President-Elect Noynoy Aquino ran his campaign with this catchy slogan. Like all slogans, it has both an element of truth and an element of oversimplification.
Corruption indeed is a cause of poverty. But it is not true that if there is no corruption, there would be no poverty. Poverty may also be due to misguided economic philosophies and development programs. Poverty may also be due to some extent to some cultural factors. Imbalances in the political sphere can also cause poverty. Destruction of the environment causes poverty.
Thus the campaign slogan is only partly true. As such it is unrealistic. It offers false hopes for a long suffering people.
Why is corruption so difficult to eradicate?
Corruption is a sinful attitude of the heart. It is the surrender of the heart to the temptation of power and wealth. Once the heart succumbs to a first temptation and gains access to some amount of money without being punished, it is easier to surrender to the next temptation. This is even more so when the gains in wealth and power are incredibly huge. The repeated acts of sin become an attitude of the heart. God is sacrificed on the altar of mammon.
But corruption is also embedded in social, economic, political structures. It is a social sin, a structural injustice, built up by repeated personal sins. The many personal sins of corruption build a structure within the economic, social, and political structures, embed corruption in it, and facilitate continuing corruption. The structure of corruption is also built up by imbalances in economic and political power. While powerless people can be easily convicted and jailed, this is not true for the powerful. Bribery, threats to life, and extortion are bedfellows in the structure of corruption.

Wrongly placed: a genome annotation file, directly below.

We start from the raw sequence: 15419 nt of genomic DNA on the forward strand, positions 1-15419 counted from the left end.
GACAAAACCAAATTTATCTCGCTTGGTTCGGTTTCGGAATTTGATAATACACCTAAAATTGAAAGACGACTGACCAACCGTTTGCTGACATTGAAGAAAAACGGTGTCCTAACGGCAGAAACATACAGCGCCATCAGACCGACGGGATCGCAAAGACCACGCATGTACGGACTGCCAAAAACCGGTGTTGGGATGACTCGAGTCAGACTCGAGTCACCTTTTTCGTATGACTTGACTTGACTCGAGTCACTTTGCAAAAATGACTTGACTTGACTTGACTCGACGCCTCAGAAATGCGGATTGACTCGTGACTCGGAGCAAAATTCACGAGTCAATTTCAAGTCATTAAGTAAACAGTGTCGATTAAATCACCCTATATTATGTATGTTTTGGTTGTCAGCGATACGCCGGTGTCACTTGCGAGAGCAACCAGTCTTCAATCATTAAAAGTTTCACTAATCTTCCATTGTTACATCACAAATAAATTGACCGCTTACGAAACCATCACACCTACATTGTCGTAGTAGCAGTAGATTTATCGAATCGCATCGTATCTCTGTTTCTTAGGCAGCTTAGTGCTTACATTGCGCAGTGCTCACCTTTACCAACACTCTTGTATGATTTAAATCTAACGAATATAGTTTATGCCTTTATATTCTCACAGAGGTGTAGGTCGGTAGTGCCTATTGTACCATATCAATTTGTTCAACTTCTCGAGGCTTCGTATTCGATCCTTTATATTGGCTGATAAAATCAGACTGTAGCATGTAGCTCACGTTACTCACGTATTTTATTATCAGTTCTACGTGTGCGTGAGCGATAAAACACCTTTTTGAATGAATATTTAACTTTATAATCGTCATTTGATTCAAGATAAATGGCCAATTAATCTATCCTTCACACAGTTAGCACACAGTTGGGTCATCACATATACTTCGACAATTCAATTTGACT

Because it is both a sinful attitude of the heart as well as an unjust social structure, corruption in the Philippines, as elsewhere in many Asian countries, is firmly entrenched. It is also endemic in private and public life. It infects the whole social ladder, from top to bottom or from bottom to the top. Even elections for kabataang barangay positions are now afflicted by extravagant spending because of the promise of more money gained through one’s position.
No Philippine President has ever made a serious dent on corruption. Each presidential regime has its own anecdotal illustrations of corruption incidence, even if only two suffered legal consequences, sequestration of alleged ill-gotten wealth for one and conviction of plunder for the other. For others, various alleged scams were subjected to grandstanding investigations “in aid of legislation” but for this very reason there has been no conviction.
We are a society that in fact turns a blind eye to past grievous lapses of corruption. A quick scan of election winners will reveal how short our memories are and how easily we put aside moral judgments.
Given the nature of corruption as a personal sin and as a structure of sin and given our own propensity to disregard moral judgments, it is clear that corruption is not going to go away easily.
The President-elect needs all the help he can get to make good on his slogan. He would need a miracle to get rid of corruption in his six years of office. Good intention and good example are not enough. We have the example of the Cory Aquino regime to demonstrate this. Will her son have the same experience? He should have people around him who are incorrupt and who can personify his slogan: Kung walang corrupt, walang mahirap. The first question then is: who will serve as his cabinet members, his closest advisers? Do they pass the test of integrity?
Of course we believe that with God everything is possible. That is our faith. In Church language, we need contemplation and solidarity, prayer and cooperation.
Solidarity would dictate that in the battle against corruption, all of us have to be united, striving to be persons of integrity in our areas of responsibility and refusing to connive with others in acts of corruption. In solidarity we need to denounce what we see are corrupt systems in public and private life that ensnare and trap people into corruption. In solidarity we need to work with our leaders who want to establish structures of integrity and justice.
If we believe that with God all things are possible, then prayer for wisdom, guidance, and courage and integrity would be necessary. Through solidarity and prayer miracles do happen.
+Orlando B. Quevedo, O.M.I.
Archbishop of Cotabato
May 30, 2010